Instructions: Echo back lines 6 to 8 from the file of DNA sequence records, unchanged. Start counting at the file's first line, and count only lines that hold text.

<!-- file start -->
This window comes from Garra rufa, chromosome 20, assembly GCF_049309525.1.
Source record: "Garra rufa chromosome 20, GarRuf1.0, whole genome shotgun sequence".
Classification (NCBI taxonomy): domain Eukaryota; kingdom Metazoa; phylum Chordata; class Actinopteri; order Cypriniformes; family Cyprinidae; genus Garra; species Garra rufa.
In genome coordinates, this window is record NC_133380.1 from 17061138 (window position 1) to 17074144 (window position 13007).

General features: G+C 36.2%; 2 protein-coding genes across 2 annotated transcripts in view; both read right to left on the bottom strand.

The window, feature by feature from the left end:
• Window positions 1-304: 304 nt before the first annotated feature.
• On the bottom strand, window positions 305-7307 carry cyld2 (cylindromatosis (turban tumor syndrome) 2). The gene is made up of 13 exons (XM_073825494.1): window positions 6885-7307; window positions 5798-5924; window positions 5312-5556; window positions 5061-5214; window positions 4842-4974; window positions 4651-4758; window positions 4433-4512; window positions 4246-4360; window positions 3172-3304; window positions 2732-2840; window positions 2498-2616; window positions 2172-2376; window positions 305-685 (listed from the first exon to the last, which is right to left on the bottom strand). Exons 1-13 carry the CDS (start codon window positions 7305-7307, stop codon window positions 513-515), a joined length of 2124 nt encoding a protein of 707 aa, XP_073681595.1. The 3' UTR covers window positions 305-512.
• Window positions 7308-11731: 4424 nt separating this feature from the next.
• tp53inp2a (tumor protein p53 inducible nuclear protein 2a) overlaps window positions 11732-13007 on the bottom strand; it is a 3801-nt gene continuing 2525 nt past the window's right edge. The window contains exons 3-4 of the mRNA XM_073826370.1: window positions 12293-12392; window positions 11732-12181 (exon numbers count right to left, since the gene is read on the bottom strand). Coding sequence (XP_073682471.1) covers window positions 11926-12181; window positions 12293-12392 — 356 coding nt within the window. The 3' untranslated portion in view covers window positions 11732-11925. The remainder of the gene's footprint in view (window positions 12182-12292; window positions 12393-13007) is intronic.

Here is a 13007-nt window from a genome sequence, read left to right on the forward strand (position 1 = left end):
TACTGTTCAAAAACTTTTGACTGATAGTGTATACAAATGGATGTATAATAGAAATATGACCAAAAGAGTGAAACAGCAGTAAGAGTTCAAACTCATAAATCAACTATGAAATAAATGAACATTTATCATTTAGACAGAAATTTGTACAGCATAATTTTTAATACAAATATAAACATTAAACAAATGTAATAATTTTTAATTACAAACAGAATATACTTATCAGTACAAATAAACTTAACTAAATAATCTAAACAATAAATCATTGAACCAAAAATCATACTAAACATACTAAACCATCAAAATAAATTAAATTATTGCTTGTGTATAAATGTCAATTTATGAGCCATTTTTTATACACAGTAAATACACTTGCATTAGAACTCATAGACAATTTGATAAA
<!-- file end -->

The window, feature by feature from the left end:
• Window positions 1-304: 304 nt before the first annotated feature.
• On the bottom strand, window positions 305-7307 carry cyld2 (cylindromatosis (turban tumor syndrome) 2). The gene is made up of 13 exons (XM_073825494.1): window positions 6885-7307; window positions 5798-5924; window positions 5312-5556; window positions 5061-5214; window positions 4842-4974; window positions 4651-4758; window positions 4433-4512; window positions 4246-4360; window positions 3172-3304; window positions 2732-2840; window positions 2498-2616; window positions 2172-2376; window positions 305-685 (listed from the first exon to the last, which is right to left on the bottom strand). Exons 1-13 carry the CDS (start codon window positions 7305-7307, stop codon window positions 513-515), a joined length of 2124 nt encoding a protein of 707 aa, XP_073681595.1. The 3' UTR covers window positions 305-512.